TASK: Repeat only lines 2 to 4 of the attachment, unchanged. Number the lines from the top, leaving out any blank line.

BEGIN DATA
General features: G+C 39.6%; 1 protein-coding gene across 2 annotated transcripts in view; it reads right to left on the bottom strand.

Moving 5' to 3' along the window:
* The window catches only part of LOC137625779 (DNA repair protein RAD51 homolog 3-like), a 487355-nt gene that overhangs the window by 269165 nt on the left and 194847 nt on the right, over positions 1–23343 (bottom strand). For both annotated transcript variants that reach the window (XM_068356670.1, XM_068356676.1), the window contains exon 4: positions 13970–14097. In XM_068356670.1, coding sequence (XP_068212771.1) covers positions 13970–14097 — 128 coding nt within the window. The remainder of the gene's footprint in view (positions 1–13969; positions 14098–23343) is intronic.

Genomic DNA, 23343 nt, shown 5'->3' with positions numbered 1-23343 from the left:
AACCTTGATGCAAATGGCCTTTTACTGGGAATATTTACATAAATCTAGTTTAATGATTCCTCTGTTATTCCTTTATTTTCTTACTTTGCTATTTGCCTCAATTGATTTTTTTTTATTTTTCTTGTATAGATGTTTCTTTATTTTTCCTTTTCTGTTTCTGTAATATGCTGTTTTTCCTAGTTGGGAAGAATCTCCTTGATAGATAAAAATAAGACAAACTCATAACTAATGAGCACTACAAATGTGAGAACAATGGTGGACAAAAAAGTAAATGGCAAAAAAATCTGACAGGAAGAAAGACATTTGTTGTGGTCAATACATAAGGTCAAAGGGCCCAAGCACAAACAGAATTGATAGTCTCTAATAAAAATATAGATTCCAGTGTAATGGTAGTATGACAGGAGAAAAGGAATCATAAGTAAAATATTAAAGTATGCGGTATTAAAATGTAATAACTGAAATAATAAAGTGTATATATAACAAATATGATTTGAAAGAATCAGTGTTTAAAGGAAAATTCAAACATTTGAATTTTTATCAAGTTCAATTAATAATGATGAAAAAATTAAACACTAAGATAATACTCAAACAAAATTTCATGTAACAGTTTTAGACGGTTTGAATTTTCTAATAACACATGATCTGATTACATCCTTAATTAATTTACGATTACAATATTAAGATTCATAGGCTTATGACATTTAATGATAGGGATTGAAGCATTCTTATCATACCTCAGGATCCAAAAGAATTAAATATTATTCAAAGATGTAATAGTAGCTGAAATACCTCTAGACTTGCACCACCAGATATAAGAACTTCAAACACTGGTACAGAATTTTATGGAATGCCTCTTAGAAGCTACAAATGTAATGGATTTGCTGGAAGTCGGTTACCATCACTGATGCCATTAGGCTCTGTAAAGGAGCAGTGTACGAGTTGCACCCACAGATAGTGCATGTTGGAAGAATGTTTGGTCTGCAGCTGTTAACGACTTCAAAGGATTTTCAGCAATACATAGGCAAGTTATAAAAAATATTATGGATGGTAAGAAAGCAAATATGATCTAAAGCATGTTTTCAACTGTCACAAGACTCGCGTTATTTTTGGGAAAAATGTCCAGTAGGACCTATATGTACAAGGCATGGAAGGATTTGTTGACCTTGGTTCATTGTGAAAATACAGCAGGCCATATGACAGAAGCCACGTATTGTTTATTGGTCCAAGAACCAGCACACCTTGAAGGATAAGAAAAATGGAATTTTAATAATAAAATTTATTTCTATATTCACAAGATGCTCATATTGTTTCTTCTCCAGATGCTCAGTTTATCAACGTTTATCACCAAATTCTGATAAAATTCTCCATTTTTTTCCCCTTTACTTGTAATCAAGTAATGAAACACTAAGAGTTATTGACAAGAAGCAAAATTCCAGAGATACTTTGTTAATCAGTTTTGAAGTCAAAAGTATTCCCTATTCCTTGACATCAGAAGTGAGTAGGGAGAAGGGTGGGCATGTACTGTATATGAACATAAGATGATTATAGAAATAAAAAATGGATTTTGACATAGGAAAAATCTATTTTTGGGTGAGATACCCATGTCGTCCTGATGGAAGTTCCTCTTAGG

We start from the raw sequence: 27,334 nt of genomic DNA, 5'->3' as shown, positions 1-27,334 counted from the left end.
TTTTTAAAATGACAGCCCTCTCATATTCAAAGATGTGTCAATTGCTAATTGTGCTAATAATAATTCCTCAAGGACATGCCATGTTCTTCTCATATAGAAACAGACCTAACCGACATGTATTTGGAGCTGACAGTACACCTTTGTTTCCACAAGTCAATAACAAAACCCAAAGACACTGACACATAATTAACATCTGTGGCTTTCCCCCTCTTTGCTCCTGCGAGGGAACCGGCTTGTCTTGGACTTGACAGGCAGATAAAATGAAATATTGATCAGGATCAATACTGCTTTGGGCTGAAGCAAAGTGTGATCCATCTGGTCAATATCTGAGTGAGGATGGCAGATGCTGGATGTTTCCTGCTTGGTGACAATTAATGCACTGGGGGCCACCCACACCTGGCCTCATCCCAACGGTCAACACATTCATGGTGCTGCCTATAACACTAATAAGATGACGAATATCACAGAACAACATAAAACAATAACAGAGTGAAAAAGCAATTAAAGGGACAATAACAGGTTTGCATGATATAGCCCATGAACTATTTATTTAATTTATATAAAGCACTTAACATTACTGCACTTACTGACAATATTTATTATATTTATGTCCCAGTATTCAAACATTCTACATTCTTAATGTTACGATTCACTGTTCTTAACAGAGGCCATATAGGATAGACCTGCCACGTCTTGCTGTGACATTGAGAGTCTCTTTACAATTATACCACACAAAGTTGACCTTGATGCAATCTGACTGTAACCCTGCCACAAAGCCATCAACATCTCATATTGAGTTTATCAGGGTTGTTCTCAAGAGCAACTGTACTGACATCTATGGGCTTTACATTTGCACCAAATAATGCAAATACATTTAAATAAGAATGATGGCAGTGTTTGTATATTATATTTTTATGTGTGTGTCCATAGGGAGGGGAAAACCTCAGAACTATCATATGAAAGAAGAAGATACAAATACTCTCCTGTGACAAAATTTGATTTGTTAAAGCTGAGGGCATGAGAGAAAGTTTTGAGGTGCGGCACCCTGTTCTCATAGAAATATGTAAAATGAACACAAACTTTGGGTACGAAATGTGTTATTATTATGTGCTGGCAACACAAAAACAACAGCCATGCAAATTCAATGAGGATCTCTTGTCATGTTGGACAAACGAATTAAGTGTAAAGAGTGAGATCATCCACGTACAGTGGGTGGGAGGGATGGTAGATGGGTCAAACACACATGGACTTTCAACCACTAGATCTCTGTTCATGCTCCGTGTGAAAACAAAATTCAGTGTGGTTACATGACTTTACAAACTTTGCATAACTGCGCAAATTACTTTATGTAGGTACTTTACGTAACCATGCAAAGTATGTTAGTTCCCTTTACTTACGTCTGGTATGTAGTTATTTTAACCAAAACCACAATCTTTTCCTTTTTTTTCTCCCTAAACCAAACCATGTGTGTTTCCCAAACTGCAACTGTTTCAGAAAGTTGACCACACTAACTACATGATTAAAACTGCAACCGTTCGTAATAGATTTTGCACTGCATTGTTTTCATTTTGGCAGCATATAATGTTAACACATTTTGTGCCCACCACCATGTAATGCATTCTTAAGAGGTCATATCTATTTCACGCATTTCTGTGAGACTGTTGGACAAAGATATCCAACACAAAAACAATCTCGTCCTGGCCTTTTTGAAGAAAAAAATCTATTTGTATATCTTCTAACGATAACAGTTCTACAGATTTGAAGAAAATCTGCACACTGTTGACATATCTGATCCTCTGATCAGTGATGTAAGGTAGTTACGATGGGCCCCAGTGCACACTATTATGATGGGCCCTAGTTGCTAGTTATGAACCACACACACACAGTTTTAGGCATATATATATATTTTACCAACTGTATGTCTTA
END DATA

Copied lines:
Moving 5' to 3' along the window:
* The window catches only part of LOC137625779 (DNA repair protein RAD51 homolog 3-like), a 487355-nt gene that overhangs the window by 269165 nt on the left and 194847 nt on the right, over positions 1–23343 (bottom strand). For both annotated transcript variants that reach the window (XM_068356670.1, XM_068356676.1), the window contains exon 4: positions 13970–14097. In XM_068356670.1, coding sequence (XP_068212771.1) covers positions 13970–14097 — 128 coding nt within the window. The remainder of the gene's footprint in view (positions 1–13969; positions 14098–23343) is intronic.

Genomic DNA, 23343 nt, shown 5'->3' with positions numbered 1-23343 from the left: